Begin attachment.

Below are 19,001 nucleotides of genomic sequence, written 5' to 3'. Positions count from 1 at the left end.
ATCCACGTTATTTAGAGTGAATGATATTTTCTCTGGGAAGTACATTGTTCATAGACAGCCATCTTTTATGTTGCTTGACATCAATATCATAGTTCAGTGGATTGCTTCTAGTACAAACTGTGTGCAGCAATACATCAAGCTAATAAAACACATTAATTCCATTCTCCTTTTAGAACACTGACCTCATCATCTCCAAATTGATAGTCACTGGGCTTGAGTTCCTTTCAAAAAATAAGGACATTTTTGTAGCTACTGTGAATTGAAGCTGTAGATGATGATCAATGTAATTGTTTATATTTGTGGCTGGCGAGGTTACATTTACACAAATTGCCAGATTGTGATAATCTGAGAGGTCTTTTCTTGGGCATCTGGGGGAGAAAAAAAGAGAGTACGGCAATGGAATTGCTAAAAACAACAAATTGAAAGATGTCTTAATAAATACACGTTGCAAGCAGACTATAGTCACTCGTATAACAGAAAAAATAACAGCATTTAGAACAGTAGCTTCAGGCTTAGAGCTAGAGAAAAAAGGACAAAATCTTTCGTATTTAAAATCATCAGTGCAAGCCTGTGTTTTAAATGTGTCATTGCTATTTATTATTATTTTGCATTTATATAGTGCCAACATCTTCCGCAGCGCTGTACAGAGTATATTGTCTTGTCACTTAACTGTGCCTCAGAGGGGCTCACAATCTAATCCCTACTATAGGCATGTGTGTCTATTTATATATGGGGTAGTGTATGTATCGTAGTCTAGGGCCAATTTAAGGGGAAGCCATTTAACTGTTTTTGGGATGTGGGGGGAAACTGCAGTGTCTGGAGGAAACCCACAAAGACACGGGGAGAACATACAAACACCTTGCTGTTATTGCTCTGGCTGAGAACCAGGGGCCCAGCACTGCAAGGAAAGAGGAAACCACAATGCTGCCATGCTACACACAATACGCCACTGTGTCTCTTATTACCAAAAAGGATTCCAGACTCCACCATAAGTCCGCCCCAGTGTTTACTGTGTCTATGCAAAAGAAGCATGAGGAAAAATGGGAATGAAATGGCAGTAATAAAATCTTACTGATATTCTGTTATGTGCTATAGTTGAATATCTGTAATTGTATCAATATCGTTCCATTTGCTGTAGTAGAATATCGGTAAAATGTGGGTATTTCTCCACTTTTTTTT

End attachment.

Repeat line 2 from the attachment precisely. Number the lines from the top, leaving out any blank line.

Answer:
ATCCACGTTATTTAGAGTGAATGATATTTTCTCTGGGAAGTACATTGTTCATAGACAGCCATCTTTTATGTTGCTTGACATCAATATCATAGTTCAGTGGATTGCTTCTAGTACAAACTGTGTGCAGCAATACATCAAGCTAATAAAACACATTAATTCCATTCTCCTTTTAGAACACTGACCTCATCATCTCCAAATTGATAGTCACTGGGCTTGAGTTCCTTTCAAAAAATAAGGACATTTTTGTAGCTACTGTGAATTGAAGCTGTAGATGATGATCAATGTAATTGTTTATATTTGTGGCTGGCGAGGTTACATTTACACAAATTGCCAGATTGTGATAATCTGAGAGGTCTTTTCTTGGGCATCTGGGGGAGAAAAAAAGAGAGTACGGCAATGGAATTGCTAAAAACAACAAATTGAAAGATGTCTTAATAAATACACGTTGCAAGCAGACTATAGTCACTCGTATAACAGAAAAAATAACAGCATTTAGAACAGTAGCTTCAGGCTTAGAGCTAGAGAAAAAAGGACAAAATCTTTCGTATTTAAAATCATCAGTGCAAGCCTGTGTTTTAAATGTGTCATTGCTATTTATTATTATTTTGCATTTATATAGTGCCAACATCTTCCGCAGCGCTGTACAGAGTATATTGTCTTGTCACTTAACTGTGCCTCAGAGGGGCTCACAATCTAATCCCTACTATAGGCATGTGTGTCTATTTATATATGGGGTAGTGTATGTATCGTAGTCTAGGGCCAATTTAAGGGGAAGCCATTTAACTGTTTTTGGGATGTGGGGGGAAACTGCAGTGTCTGGAGGAAACCCACAAAGACACGGGGAGAACATACAAACACCTTGCTGTTATTGCTCTGGCTGAGAACCAGGGGCCCAGCACTGCAAGGAAAGAGGAAACCACAATGCTGCCATGCTACACACAATACGCCACTGTGTCTCTTATTACCAAAAAGGATTCCAGACTCCACCATAAGTCCGCCCCAGTGTTTACTGTGTCTATGCAAAAGAAGCATGAGGAAAAATGGGAATGAAATGGCAGTAATAAAATCTTACTGATATTCTGTTATGTGCTATAGTTGAATATCTGTAATTGTATCAATATCGTTCCATTTGCTGTAGTAGAATATCGGTAAAATGTGGGTATTTCTCCACTTTTTTTT